(5 December 2002)
Significant new findings from an internationally recognised research programme at the University of Durham could lead to the development of novel treatments for cataract patients.
Professor Roy Quinlan, the scientist leading the team at the University's Integrative Cell Biology Laboratory (ICBL) publishes his preliminary findings this month in EMBO Journal one of the world's leading Journals in Molecular and Cell Biology. The research suggests a new dimension to cataract, cause of one of the most frequent NHS surgical operations.
Professor Quinlan said:" The development of novel treatments for cataract are needed to maintain and improve our current treatment capacity in the UK and also to make an impact on the estimated 100 million cataracts in the world. This is currently hindered by our incomplete understanding of the process(es) of cataract formation in the eye lens. In Durham we have discovered one of the mechanisms that cause cataract and this turns out to be similar in mechanism to other important human diseases, such as Huntingtons Disease. The work in Durham is committed to finding out what causes cataract as one of several research objectives of the group to determine how to keep eye lenses clearer for longer".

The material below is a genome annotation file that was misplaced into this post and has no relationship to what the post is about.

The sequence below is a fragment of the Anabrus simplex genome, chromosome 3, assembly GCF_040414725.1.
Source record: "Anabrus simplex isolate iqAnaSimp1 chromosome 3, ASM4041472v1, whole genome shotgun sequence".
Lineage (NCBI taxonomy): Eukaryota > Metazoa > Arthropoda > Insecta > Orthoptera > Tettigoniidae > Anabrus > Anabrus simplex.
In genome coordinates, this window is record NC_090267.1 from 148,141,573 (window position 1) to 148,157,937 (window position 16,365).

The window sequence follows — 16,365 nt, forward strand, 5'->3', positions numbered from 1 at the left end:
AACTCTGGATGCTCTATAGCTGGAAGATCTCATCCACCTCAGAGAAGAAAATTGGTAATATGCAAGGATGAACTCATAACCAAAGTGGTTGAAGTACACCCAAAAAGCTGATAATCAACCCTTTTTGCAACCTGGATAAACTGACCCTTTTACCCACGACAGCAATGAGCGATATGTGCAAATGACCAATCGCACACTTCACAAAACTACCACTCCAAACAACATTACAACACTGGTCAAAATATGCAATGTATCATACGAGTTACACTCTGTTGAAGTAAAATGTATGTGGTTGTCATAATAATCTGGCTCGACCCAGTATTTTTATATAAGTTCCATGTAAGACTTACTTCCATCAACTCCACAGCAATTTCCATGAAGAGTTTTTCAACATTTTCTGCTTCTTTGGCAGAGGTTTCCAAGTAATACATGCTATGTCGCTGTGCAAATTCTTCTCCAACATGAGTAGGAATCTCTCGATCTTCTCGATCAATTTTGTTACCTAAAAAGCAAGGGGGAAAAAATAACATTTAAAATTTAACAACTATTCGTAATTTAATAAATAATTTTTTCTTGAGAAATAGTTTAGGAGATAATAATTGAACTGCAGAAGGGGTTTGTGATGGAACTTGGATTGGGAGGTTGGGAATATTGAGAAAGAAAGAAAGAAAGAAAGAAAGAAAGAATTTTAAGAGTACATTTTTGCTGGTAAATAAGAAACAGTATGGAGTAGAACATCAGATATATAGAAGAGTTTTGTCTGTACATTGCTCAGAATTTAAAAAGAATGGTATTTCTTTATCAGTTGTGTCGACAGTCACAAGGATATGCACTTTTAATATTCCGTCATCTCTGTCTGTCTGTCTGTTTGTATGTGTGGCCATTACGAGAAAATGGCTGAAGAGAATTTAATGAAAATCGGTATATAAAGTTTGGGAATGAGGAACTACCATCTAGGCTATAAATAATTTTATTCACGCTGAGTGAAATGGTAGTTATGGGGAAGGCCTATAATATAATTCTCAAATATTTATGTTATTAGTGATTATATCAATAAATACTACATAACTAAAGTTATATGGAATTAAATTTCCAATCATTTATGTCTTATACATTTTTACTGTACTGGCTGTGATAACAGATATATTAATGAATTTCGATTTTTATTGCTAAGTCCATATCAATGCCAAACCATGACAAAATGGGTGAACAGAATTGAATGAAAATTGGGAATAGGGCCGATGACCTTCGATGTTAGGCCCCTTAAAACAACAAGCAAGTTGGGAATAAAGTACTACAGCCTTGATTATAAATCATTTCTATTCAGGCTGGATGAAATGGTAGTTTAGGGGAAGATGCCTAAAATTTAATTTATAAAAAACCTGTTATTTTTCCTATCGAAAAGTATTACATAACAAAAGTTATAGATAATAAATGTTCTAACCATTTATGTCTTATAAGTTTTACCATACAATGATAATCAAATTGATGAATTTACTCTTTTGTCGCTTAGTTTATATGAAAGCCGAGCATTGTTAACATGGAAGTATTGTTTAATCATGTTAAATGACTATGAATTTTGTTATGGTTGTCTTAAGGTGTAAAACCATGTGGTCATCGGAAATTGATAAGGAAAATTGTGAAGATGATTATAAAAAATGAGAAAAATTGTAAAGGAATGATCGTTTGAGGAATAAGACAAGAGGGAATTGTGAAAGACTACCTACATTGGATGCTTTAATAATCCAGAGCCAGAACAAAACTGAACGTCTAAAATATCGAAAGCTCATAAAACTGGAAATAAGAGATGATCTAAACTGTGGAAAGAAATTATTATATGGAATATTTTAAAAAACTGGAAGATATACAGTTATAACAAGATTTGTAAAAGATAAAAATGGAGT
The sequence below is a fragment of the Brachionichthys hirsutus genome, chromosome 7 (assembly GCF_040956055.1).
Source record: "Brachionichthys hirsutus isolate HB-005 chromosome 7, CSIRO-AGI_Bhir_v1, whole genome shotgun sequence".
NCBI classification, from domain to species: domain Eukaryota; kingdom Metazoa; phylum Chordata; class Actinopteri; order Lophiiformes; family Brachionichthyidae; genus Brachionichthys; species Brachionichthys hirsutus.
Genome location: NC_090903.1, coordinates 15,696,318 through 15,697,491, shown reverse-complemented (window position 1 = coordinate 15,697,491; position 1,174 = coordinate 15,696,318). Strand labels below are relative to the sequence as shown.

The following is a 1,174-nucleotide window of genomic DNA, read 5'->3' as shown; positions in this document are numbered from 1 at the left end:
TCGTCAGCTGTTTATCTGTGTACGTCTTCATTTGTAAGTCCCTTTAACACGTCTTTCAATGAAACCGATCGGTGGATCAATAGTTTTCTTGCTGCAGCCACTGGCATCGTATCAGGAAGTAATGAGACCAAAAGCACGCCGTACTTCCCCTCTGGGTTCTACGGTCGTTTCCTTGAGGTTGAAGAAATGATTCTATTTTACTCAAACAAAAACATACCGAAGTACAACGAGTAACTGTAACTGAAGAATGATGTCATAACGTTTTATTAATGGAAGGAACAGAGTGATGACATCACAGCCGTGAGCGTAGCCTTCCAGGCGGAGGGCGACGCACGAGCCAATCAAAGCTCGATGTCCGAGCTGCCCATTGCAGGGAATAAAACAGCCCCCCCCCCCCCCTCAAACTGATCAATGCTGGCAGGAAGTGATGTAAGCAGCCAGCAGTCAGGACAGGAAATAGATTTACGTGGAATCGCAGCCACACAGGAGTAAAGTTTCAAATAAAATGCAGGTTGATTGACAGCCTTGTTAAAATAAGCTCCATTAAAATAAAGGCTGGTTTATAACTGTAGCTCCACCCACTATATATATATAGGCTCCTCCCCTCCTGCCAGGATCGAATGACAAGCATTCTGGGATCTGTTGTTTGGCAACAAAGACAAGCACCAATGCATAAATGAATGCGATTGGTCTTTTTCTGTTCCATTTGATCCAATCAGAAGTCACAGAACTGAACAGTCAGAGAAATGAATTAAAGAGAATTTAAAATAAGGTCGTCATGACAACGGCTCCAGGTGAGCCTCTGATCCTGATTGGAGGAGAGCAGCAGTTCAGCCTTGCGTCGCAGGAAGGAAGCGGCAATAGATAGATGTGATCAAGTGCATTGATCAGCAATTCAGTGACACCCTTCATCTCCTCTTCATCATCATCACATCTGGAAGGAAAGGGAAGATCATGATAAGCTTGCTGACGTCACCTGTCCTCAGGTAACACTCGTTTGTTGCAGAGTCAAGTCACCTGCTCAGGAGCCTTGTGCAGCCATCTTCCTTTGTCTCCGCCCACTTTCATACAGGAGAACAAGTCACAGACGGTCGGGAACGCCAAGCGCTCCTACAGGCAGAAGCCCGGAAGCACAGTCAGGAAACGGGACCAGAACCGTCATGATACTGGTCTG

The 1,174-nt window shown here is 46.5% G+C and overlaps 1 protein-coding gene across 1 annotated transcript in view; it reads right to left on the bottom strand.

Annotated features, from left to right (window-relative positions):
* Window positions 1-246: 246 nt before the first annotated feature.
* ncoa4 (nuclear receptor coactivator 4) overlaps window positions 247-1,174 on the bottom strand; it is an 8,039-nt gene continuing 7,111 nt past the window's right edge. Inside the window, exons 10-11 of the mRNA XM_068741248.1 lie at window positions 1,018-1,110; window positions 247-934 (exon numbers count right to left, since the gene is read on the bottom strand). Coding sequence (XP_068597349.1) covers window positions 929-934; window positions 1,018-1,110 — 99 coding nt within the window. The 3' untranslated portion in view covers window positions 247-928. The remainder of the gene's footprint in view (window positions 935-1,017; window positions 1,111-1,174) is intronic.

The remarkable finding that inherited cataract has similarities to some neurodegenerative diseases has been reported in the EMBO Journal. This research calls for a reinvestigation of cataracts in general and particularly age-related cataracts, which are the single biggest cause of sight impairment in this country.
To solve age related-cataract and develop an alternative to current surgical treatments, the biological basis of lens optical quality must be understood. The cataract discovery reported here and other studies by the Durham group make an important contribution to this very important research goal. Professor Quinlan comments, "The possibility of developing drug therapies to combat cataract would represent a tremendous advance for world health. Most of the cataract sufferers in the world will remain untreated because of the lack of worldwide resources. Cataract has a huge socio-economic impact and it represents a very significant and growing medical problem in the world due to increased life expectancy and growing populations that demands new treatment strategies. In the UK there are over 250,000 new cases every year. Our research lays the foundation to develop more economic and available treatments for cataract"